Donald Trump promised to “make America great again,” but he might make America Great Britain. To re-industrialize the U.S. economy, President Trump must avoid the mistake that de-industrialized Britain: namely, he must end the dollar’s role as the world’s chief reserve currency.
A century ago when Britain began to lose its place as the world’s leading power, it was suffering economic maladies today’s Americans will find familiar: declining exports, large government deficits, and a huge amount of foreign debt. The British pound’s role as the world’s chief reserve currency was a major driver of this economic decline.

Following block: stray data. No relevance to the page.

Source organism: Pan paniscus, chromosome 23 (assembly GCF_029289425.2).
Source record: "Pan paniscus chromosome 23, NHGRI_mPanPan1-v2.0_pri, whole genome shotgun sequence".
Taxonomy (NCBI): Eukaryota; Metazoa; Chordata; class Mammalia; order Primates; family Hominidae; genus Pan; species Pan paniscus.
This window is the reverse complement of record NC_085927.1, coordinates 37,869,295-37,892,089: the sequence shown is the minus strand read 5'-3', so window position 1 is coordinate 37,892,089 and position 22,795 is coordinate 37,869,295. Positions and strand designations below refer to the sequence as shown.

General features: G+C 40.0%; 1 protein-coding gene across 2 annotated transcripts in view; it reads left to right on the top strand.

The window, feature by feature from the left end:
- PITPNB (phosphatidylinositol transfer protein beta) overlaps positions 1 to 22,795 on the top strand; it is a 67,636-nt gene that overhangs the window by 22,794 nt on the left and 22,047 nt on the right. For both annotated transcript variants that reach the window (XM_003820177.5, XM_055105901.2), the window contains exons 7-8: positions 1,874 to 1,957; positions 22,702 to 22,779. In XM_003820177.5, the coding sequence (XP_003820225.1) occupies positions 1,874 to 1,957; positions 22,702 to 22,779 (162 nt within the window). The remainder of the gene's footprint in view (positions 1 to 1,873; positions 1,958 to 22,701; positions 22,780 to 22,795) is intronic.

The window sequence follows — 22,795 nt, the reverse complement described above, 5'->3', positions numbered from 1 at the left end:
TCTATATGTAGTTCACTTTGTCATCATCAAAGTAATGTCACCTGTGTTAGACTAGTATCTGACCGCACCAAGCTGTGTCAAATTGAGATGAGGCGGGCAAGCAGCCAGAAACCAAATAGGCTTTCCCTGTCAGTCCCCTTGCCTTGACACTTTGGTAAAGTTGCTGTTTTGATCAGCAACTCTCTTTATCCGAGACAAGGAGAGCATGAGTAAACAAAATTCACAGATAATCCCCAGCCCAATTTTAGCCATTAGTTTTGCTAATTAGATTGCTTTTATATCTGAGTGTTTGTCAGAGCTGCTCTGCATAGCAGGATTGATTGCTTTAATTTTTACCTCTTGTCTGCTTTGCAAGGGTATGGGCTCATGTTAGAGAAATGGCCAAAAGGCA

John Maynard Keynes promoted the British pound’s use as the world’s reserve currency, writing in 1913 that replacing gold with foreign-exchange reserves was a step toward “the ideal currency of the future.” But it didn’t take long for the markets to prove that currency reserves are not a foolproof form of savings. The monetary system Keynes recommended was established throughout Europe after a 1922 conference in Genoa, but it collapsed in 1931 at the onset of the Depression.
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